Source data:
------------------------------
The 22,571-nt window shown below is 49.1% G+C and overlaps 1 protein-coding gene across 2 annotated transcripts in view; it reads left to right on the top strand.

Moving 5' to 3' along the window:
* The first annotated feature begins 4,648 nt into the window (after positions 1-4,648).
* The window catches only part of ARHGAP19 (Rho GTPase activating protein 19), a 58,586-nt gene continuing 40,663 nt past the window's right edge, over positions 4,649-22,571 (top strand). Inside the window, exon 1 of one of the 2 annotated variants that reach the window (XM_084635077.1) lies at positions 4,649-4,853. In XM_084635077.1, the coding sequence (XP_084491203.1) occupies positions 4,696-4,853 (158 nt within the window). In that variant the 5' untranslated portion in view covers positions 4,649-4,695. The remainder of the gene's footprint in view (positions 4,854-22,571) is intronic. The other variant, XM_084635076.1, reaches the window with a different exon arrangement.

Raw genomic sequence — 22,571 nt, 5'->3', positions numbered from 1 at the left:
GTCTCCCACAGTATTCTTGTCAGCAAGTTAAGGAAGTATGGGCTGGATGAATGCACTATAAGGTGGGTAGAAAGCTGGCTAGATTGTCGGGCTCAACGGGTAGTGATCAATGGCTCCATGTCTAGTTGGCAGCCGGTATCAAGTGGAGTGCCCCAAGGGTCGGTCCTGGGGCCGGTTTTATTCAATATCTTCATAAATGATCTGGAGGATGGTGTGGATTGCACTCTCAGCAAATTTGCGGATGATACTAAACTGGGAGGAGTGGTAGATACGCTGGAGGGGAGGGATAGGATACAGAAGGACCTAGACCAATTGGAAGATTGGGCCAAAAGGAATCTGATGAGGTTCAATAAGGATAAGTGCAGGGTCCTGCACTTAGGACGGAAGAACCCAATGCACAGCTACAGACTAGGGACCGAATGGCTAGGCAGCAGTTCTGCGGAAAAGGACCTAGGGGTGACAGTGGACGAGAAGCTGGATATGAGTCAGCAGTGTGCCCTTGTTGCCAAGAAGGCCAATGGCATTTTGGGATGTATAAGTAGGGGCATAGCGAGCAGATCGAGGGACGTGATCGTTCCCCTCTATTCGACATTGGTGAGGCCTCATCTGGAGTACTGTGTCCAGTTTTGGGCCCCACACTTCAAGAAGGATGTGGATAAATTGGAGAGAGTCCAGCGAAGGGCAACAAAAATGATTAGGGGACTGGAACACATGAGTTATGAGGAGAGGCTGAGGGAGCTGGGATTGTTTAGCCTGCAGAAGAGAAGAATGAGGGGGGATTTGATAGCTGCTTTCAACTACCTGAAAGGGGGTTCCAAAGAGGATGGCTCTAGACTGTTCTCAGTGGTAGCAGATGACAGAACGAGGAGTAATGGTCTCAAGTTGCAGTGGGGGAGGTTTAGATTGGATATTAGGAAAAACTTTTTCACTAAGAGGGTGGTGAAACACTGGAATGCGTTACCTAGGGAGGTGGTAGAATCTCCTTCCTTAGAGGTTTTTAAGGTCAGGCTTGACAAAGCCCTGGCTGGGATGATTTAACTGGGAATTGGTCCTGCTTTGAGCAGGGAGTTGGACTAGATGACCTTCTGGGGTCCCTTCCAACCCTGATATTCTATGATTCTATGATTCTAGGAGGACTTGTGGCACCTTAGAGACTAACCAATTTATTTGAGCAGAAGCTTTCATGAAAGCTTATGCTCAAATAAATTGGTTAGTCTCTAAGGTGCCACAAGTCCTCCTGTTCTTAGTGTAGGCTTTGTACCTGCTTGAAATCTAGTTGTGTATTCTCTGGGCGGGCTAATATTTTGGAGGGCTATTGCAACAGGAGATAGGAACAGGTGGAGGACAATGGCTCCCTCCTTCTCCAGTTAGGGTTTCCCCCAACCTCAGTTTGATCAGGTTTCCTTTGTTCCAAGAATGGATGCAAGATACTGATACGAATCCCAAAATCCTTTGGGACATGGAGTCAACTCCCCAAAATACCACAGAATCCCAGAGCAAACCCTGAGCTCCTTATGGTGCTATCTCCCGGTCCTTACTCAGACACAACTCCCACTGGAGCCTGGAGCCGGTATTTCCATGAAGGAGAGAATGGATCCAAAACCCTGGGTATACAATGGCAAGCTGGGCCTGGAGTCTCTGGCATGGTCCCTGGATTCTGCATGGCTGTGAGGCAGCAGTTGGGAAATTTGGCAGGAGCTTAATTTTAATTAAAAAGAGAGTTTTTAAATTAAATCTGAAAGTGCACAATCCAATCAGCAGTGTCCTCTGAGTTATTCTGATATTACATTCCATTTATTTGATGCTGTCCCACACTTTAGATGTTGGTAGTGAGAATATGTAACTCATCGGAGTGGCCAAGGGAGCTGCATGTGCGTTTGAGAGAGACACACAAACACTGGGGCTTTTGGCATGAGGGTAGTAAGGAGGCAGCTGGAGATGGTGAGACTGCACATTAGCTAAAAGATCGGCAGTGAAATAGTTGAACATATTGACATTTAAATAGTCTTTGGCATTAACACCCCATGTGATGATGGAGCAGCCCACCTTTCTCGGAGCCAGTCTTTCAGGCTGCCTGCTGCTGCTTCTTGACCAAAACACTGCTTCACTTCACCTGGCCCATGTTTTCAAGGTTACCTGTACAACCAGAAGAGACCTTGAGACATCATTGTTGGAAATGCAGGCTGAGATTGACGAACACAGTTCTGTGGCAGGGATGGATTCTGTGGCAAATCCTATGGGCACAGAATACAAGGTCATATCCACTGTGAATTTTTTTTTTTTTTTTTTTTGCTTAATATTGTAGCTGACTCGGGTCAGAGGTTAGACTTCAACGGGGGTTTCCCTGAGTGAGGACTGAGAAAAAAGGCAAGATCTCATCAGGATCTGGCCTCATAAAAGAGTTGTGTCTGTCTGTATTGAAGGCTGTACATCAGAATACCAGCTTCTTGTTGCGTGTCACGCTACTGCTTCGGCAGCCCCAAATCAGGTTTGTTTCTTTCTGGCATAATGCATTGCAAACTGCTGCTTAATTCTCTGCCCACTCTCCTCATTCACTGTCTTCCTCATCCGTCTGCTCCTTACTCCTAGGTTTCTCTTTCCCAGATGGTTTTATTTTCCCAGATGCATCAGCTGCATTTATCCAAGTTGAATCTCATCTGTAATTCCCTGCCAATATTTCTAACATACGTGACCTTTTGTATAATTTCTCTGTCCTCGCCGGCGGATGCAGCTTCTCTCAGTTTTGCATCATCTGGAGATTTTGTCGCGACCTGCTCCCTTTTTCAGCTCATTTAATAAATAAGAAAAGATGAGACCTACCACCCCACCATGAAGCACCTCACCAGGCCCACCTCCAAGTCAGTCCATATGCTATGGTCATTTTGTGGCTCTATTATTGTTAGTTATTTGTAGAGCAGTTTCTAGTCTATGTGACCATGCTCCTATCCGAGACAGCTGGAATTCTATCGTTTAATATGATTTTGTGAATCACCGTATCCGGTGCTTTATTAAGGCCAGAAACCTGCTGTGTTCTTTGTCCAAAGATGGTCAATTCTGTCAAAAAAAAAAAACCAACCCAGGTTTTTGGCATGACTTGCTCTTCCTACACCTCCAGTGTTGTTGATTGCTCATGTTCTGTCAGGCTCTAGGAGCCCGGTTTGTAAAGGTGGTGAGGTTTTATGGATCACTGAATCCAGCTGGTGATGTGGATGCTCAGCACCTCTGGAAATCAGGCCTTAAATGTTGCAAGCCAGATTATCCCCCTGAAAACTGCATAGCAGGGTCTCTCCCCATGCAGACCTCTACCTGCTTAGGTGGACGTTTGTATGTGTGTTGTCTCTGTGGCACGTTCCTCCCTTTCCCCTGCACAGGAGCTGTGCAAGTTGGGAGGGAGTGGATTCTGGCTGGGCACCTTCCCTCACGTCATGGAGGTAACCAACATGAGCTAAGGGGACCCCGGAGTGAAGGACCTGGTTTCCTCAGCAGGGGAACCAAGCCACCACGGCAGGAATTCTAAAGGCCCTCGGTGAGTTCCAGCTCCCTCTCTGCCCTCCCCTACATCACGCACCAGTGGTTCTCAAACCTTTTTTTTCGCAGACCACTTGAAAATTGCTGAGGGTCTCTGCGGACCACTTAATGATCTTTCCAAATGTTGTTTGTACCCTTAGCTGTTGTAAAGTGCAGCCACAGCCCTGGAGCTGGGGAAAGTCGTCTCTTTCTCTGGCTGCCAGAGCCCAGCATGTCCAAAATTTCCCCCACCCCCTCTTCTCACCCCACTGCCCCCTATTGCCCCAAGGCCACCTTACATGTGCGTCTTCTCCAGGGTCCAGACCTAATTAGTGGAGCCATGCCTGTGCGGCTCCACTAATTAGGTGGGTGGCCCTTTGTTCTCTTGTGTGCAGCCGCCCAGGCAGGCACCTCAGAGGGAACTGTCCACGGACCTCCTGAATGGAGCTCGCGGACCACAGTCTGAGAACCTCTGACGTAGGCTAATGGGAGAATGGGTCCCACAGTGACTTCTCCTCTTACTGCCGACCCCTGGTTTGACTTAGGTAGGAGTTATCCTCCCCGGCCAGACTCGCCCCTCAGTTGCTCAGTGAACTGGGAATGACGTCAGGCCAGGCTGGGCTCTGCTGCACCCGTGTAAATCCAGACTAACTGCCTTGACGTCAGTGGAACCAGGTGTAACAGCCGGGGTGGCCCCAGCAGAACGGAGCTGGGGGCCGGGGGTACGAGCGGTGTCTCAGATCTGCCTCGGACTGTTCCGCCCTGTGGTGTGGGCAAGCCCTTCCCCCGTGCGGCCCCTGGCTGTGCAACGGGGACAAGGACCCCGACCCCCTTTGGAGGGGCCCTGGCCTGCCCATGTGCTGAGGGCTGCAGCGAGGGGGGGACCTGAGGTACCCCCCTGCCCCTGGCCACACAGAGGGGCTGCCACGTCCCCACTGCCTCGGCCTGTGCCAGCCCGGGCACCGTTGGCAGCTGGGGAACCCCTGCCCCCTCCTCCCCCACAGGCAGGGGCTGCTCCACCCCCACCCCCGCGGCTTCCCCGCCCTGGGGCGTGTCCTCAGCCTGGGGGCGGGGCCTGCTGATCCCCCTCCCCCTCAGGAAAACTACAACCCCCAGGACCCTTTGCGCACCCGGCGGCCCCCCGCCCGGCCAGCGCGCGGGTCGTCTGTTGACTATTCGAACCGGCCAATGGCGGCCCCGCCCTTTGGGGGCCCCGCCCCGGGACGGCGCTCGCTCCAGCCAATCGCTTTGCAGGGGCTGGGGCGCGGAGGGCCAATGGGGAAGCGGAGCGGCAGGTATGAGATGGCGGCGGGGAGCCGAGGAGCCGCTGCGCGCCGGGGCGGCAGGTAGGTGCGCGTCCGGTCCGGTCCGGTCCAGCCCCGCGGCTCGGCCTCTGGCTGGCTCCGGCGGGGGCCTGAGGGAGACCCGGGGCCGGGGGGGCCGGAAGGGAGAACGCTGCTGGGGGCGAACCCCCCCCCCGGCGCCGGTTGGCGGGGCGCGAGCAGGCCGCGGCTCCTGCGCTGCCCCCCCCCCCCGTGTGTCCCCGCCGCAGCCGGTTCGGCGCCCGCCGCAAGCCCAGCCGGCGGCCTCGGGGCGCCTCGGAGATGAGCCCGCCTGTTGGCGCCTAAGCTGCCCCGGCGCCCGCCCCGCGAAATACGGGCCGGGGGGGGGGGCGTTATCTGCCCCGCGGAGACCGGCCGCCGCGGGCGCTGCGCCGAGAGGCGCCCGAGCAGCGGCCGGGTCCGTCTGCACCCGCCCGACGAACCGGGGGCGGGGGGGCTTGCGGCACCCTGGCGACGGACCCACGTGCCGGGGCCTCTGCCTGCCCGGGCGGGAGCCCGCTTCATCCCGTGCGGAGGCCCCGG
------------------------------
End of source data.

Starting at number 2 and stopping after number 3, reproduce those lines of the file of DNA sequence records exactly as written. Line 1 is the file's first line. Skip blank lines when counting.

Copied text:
Moving 5' to 3' along the window:
* The first annotated feature begins 4,648 nt into the window (after positions 1-4,648).